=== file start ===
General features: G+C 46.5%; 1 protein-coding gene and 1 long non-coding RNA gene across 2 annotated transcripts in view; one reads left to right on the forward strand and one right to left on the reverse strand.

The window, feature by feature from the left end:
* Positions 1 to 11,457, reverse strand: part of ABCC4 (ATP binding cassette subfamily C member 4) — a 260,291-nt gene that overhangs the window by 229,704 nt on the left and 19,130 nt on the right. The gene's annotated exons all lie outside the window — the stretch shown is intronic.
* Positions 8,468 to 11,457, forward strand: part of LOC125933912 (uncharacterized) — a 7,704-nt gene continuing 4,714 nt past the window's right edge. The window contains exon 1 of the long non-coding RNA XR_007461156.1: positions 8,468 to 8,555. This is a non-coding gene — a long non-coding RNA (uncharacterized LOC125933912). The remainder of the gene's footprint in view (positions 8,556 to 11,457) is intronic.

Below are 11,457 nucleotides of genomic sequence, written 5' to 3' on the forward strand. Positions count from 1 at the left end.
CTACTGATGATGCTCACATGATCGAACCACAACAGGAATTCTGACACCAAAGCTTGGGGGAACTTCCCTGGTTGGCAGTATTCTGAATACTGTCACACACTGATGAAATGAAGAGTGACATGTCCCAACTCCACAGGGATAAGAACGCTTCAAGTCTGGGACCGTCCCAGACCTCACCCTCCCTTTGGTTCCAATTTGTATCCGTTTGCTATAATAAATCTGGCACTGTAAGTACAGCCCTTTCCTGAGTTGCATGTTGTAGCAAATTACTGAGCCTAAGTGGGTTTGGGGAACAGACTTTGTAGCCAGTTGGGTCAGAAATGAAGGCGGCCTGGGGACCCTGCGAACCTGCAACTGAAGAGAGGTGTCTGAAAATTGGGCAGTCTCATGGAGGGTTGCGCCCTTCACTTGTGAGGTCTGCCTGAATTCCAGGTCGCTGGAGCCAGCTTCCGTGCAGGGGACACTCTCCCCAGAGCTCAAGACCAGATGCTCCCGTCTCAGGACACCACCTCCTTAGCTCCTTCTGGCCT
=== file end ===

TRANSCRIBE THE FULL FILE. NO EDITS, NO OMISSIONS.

General features: G+C 46.5%; 1 protein-coding gene and 1 long non-coding RNA gene across 2 annotated transcripts in view; one reads left to right on the forward strand and one right to left on the reverse strand.

The window, feature by feature from the left end:
* Positions 1 to 11,457, reverse strand: part of ABCC4 (ATP binding cassette subfamily C member 4) — a 260,291-nt gene that overhangs the window by 229,704 nt on the left and 19,130 nt on the right. The gene's annotated exons all lie outside the window — the stretch shown is intronic.
* Positions 8,468 to 11,457, forward strand: part of LOC125933912 (uncharacterized) — a 7,704-nt gene continuing 4,714 nt past the window's right edge. The window contains exon 1 of the long non-coding RNA XR_007461156.1: positions 8,468 to 8,555. This is a non-coding gene — a long non-coding RNA (uncharacterized LOC125933912). The remainder of the gene's footprint in view (positions 8,556 to 11,457) is intronic.

Below are 11,457 nucleotides of genomic sequence, written 5' to 3' on the forward strand. Positions count from 1 at the left end.
CTACTGATGATGCTCACATGATCGAACCACAACAGGAATTCTGACACCAAAGCTTGGGGGAACTTCCCTGGTTGGCAGTATTCTGAATACTGTCACACACTGATGAAATGAAGAGTGACATGTCCCAACTCCACAGGGATAAGAACGCTTCAAGTCTGGGACCGTCCCAGACCTCACCCTCCCTTTGGTTCCAATTTGTATCCGTTTGCTATAATAAATCTGGCACTGTAAGTACAGCCCTTTCCTGAGTTGCATGTTGTAGCAAATTACTGAGCCTAAGTGGGTTTGGGGAACAGACTTTGTAGCCAGTTGGGTCAGAAATGAAGGCGGCCTGGGGACCCTGCGAACCTGCAACTGAAGAGAGGTGTCTGAAAATTGGGCAGTCTCATGGAGGGTTGCGCCCTTCACTTGTGAGGTCTGCCTGAATTCCAGGTCGCTGGAGCCAGCTTCCGTGCAGGGGACACTCTCCCCAGAGCTCAAGACCAGATGCTCCCGTCTCAGGACACCACCTCCTTAGCTCCTTCTGGCCT